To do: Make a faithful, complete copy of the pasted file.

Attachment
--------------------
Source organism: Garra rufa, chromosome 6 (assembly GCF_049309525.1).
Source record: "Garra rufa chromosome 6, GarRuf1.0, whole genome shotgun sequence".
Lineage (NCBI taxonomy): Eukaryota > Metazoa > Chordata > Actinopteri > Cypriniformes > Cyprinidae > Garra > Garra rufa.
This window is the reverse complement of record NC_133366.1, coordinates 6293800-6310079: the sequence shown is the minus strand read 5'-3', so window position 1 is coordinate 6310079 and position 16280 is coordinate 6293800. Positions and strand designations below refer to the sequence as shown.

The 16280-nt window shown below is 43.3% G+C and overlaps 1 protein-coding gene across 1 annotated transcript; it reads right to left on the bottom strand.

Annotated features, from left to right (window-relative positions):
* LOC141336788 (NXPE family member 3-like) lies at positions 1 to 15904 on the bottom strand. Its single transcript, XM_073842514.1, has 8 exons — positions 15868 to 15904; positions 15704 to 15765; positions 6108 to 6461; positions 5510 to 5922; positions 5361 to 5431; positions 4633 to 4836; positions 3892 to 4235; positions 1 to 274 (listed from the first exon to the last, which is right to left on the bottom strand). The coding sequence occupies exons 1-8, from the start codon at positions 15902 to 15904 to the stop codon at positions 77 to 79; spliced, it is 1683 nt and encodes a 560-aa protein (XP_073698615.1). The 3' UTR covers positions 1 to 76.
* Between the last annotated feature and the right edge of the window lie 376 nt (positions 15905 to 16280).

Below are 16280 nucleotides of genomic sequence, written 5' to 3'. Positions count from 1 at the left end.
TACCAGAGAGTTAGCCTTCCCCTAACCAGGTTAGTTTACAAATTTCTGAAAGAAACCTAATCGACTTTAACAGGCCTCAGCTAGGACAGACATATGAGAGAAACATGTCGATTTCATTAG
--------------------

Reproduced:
Source organism: Garra rufa, chromosome 6 (assembly GCF_049309525.1).
Source record: "Garra rufa chromosome 6, GarRuf1.0, whole genome shotgun sequence".
Lineage (NCBI taxonomy): Eukaryota > Metazoa > Chordata > Actinopteri > Cypriniformes > Cyprinidae > Garra > Garra rufa.
This window is the reverse complement of record NC_133366.1, coordinates 6293800-6310079: the sequence shown is the minus strand read 5'-3', so window position 1 is coordinate 6310079 and position 16280 is coordinate 6293800. Positions and strand designations below refer to the sequence as shown.

The 16280-nt window shown below is 43.3% G+C and overlaps 1 protein-coding gene across 1 annotated transcript; it reads right to left on the bottom strand.

Annotated features, from left to right (window-relative positions):
* LOC141336788 (NXPE family member 3-like) lies at positions 1 to 15904 on the bottom strand. Its single transcript, XM_073842514.1, has 8 exons — positions 15868 to 15904; positions 15704 to 15765; positions 6108 to 6461; positions 5510 to 5922; positions 5361 to 5431; positions 4633 to 4836; positions 3892 to 4235; positions 1 to 274 (listed from the first exon to the last, which is right to left on the bottom strand). The coding sequence occupies exons 1-8, from the start codon at positions 15902 to 15904 to the stop codon at positions 77 to 79; spliced, it is 1683 nt and encodes a 560-aa protein (XP_073698615.1). The 3' UTR covers positions 1 to 76.
* Between the last annotated feature and the right edge of the window lie 376 nt (positions 15905 to 16280).

Below are 16280 nucleotides of genomic sequence, written 5' to 3'. Positions count from 1 at the left end.
TACCAGAGAGTTAGCCTTCCCCTAACCAGGTTAGTTTACAAATTTCTGAAAGAAACCTAATCGACTTTAACAGGCCTCAGCTAGGACAGACATATGAGAGAAACATGTCGATTTCATTAG